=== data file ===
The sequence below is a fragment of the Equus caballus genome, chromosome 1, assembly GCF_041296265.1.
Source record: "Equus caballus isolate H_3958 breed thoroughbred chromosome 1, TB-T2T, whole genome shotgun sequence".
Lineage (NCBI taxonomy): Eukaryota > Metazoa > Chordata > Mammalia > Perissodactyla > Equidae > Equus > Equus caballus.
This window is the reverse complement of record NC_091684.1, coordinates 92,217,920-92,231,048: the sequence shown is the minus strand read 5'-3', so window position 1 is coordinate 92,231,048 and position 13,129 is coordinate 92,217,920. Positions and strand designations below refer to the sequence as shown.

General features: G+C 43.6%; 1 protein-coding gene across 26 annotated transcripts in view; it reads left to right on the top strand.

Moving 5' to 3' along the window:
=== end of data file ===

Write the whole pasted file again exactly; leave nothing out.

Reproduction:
The sequence below is a fragment of the Equus caballus genome, chromosome 1, assembly GCF_041296265.1.
Source record: "Equus caballus isolate H_3958 breed thoroughbred chromosome 1, TB-T2T, whole genome shotgun sequence".
Lineage (NCBI taxonomy): Eukaryota > Metazoa > Chordata > Mammalia > Perissodactyla > Equidae > Equus > Equus caballus.
This window is the reverse complement of record NC_091684.1, coordinates 92,217,920-92,231,048: the sequence shown is the minus strand read 5'-3', so window position 1 is coordinate 92,231,048 and position 13,129 is coordinate 92,217,920. Positions and strand designations below refer to the sequence as shown.

General features: G+C 43.6%; 1 protein-coding gene across 26 annotated transcripts in view; it reads left to right on the top strand.

Moving 5' to 3' along the window: